The PCI/expansion bus bridge unit 40 integrates several bus functions on both the PCI and expansion busses. For the PCI local bus, the functions include PCI local bus arbitration and default bus driver. In the case of an EISA expansion bus, the central functions include the EISA bus controller, EISA arbiter and EISA data swap logic. The PCI/EISA bridge also integrates system functions, including PCI parity and system error reporting, buffer coherency management protocol, PCI and EISA memory and I/O address mapping and decoding. For maximum flexibility, all of these functions are programmable, thereby allowing for a variety of optional features. A particular PCI/EISA bridge set has been developed for the Intel Pentium™ processor. This chip set is illustrated in FIG. 3 and comprises a PCI/EISA bridge (PCEB) and a EISA system component (ESC). These two components work in tandem to provide an EISA I/O sub-system interface for personal computer platforms based on the Pentium™ processor chip and PCI bus standard.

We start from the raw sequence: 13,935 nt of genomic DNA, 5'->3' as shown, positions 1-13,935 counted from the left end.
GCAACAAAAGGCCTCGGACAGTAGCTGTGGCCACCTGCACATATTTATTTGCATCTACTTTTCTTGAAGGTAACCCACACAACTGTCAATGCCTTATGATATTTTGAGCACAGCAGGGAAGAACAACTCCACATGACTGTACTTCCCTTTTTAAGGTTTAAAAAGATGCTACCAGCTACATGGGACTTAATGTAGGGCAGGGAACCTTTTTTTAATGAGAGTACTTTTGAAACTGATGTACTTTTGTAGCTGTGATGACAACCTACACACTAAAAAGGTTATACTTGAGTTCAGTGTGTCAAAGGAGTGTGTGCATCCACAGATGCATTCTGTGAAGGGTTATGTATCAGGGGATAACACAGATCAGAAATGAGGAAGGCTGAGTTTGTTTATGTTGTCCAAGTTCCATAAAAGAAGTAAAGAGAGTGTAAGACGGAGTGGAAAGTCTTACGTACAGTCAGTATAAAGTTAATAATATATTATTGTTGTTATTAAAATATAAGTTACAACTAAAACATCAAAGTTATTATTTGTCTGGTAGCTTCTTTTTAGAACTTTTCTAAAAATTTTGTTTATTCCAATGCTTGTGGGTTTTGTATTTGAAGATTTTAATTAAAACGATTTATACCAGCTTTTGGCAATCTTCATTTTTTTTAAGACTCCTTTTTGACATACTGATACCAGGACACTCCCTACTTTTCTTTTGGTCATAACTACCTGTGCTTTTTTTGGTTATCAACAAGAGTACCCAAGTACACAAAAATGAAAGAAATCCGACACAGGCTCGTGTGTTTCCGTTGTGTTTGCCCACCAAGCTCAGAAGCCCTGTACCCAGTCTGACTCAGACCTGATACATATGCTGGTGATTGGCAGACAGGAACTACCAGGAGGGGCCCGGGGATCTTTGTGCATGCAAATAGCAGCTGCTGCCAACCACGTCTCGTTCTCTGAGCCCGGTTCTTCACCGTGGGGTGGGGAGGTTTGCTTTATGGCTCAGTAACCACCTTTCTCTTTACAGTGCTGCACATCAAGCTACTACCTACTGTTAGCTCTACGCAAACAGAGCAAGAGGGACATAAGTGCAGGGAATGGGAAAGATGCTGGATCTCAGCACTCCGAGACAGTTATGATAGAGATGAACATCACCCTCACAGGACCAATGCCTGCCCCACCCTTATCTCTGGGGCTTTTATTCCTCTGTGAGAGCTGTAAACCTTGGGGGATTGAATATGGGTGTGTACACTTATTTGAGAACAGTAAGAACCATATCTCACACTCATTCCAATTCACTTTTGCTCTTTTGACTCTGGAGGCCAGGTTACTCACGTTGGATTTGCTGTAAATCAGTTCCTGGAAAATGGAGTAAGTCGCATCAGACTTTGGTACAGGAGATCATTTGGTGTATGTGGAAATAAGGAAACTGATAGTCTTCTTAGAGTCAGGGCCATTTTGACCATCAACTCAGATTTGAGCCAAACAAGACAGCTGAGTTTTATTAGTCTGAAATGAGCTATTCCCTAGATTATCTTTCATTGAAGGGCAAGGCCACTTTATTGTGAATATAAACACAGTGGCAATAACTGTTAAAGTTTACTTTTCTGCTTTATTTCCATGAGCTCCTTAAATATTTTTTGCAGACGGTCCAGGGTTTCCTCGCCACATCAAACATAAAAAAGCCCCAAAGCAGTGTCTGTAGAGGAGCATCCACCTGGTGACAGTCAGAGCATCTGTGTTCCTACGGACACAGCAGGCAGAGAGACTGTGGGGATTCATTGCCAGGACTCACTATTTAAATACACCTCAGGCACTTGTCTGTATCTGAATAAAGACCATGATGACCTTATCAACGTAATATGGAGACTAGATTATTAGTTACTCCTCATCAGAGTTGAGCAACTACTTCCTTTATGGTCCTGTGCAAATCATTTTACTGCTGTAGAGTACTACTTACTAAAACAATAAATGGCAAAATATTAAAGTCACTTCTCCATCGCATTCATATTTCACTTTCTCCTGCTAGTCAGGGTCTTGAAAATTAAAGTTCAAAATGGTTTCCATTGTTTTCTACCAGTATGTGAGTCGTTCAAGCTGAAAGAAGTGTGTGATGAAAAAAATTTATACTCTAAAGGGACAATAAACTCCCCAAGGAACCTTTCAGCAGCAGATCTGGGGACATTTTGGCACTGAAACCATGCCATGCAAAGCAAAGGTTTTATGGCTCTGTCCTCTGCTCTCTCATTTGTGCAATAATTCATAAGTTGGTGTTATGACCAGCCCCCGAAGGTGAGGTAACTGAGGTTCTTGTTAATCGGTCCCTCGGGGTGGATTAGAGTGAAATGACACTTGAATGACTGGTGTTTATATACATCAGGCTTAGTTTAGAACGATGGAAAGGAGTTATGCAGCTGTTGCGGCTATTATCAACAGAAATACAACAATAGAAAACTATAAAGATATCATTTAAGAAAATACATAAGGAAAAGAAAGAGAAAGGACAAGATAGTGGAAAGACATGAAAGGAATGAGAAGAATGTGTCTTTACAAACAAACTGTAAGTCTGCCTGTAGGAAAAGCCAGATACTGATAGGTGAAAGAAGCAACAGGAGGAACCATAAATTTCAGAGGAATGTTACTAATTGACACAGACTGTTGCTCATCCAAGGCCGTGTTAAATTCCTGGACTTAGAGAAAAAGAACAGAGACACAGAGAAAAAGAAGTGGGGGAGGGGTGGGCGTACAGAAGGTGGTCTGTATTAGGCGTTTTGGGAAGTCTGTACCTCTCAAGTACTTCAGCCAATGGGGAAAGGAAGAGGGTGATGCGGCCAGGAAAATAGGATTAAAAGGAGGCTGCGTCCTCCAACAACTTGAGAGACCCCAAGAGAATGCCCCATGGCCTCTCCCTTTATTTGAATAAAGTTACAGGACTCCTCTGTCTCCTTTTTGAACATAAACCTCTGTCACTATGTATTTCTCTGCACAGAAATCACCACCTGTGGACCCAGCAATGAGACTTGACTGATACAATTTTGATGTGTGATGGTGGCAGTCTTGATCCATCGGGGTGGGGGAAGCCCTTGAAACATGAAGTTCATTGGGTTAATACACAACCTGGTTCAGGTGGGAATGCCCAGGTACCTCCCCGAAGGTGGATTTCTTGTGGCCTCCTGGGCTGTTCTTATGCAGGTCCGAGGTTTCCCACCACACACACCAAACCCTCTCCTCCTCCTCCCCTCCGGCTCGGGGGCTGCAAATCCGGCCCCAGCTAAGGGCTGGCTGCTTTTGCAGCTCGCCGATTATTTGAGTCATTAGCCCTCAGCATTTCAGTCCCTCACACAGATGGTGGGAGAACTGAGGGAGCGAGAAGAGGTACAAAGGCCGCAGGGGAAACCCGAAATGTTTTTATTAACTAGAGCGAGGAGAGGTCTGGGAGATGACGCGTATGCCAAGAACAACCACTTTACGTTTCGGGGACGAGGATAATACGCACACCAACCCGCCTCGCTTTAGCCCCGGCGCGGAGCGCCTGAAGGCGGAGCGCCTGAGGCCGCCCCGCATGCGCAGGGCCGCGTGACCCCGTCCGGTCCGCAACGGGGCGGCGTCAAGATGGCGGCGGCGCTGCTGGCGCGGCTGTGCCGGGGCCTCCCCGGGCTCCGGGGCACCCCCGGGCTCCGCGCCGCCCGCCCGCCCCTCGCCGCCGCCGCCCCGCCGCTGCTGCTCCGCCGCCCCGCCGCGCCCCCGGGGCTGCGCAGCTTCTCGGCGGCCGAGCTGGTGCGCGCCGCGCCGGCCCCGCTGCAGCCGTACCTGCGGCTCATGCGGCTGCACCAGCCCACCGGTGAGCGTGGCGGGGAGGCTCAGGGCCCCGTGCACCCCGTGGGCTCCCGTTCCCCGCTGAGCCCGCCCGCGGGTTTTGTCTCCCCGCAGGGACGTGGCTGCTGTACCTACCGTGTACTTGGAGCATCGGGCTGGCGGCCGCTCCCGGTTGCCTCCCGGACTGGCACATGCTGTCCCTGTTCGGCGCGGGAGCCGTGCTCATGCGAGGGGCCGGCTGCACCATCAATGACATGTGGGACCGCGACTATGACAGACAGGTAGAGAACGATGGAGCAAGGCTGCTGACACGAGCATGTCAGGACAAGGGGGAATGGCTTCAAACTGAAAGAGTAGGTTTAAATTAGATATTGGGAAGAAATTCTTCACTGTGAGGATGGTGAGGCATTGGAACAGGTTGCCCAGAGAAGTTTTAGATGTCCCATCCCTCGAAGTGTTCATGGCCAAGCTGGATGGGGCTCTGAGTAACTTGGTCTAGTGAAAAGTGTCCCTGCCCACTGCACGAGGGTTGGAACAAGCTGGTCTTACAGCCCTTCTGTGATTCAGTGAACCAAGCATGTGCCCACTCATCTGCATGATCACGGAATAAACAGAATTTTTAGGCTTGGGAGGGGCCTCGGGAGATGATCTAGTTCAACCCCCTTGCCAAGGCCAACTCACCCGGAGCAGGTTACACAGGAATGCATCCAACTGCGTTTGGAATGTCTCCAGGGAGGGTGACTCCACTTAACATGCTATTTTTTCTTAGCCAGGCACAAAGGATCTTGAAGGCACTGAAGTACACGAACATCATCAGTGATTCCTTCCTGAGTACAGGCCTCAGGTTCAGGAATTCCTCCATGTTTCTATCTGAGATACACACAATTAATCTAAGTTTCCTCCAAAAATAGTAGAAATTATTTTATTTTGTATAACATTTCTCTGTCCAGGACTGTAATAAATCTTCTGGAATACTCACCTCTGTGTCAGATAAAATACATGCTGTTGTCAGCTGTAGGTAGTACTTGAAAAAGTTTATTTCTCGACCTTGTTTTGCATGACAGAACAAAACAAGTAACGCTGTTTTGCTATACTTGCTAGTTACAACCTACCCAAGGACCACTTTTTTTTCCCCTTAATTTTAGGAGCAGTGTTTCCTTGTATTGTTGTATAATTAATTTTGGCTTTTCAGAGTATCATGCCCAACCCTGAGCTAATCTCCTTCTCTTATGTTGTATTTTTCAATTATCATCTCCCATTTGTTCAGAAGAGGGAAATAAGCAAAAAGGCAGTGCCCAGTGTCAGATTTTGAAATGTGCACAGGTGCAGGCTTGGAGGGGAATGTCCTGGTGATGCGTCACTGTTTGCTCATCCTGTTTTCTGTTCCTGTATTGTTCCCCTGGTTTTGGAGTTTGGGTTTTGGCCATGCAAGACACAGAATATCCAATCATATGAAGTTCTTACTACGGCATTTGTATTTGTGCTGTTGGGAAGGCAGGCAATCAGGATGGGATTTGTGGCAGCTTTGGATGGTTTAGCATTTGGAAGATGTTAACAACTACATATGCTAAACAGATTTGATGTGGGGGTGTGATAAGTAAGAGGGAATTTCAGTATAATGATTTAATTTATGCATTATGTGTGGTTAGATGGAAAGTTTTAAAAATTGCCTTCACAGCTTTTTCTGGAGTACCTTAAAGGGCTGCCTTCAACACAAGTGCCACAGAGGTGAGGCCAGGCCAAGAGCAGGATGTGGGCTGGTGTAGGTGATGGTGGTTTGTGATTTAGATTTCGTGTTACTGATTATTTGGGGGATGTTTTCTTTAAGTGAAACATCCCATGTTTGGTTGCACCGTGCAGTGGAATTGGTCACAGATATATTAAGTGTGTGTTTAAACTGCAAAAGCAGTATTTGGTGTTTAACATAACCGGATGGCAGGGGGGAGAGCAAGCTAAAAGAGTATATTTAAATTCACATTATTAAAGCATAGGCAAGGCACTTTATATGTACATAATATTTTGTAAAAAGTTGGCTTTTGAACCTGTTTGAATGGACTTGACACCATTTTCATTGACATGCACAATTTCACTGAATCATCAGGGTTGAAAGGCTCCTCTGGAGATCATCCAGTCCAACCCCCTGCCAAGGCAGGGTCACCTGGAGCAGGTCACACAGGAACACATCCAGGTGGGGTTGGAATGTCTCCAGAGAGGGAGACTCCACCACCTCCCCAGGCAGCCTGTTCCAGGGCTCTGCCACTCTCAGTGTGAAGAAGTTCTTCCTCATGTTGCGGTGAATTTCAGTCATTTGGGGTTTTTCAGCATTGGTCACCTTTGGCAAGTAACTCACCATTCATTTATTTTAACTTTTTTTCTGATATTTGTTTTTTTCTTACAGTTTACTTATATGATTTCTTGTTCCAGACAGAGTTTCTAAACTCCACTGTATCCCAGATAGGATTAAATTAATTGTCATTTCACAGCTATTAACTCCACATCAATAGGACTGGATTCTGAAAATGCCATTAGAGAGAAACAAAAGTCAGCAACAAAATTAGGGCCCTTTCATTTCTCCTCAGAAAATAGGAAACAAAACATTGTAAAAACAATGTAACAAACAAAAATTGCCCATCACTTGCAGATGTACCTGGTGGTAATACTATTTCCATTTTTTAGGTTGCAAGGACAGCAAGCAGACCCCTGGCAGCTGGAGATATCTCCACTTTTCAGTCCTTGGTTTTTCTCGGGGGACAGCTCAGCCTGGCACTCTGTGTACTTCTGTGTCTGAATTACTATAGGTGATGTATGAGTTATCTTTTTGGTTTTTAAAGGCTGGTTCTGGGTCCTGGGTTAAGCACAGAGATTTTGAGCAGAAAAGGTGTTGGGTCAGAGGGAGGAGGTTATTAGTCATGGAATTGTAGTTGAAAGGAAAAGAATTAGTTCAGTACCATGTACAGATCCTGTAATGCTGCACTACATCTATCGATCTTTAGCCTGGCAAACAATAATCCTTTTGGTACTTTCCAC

The hierarchy of the CPU bus as the execution bus, PCI local bus as a primary I/O bus and EISA bus as a secondary I/O bus allows concurrency for simultaneous operations in all three bus environments. Data buffering permits concurrency for operations that cross over from one bus environment to another. For example, a PCI device may post data into the PCEB, permitting the PCI local bus transaction to complete in a minimum time and freeing up the PCI local bus for further transactions. The PCI device need not wait for the transfer to complete to its final destination. Meanwhile, any ongoing EISA bus transactions are permitted to complete. The posted data will then be transferred to its EISA bus destination when the EISA bus is available. The PCEB-ESC chip set implements extensive buffering for PCI-to-EISA and EISA-to-PCI bus transactions. In addition to concurrency for the operation of the cross-bus environments, data buffering allows advantage to be taken of the fastest operations within a particular bus environment via PCI burst transfers and EISA burst transfers.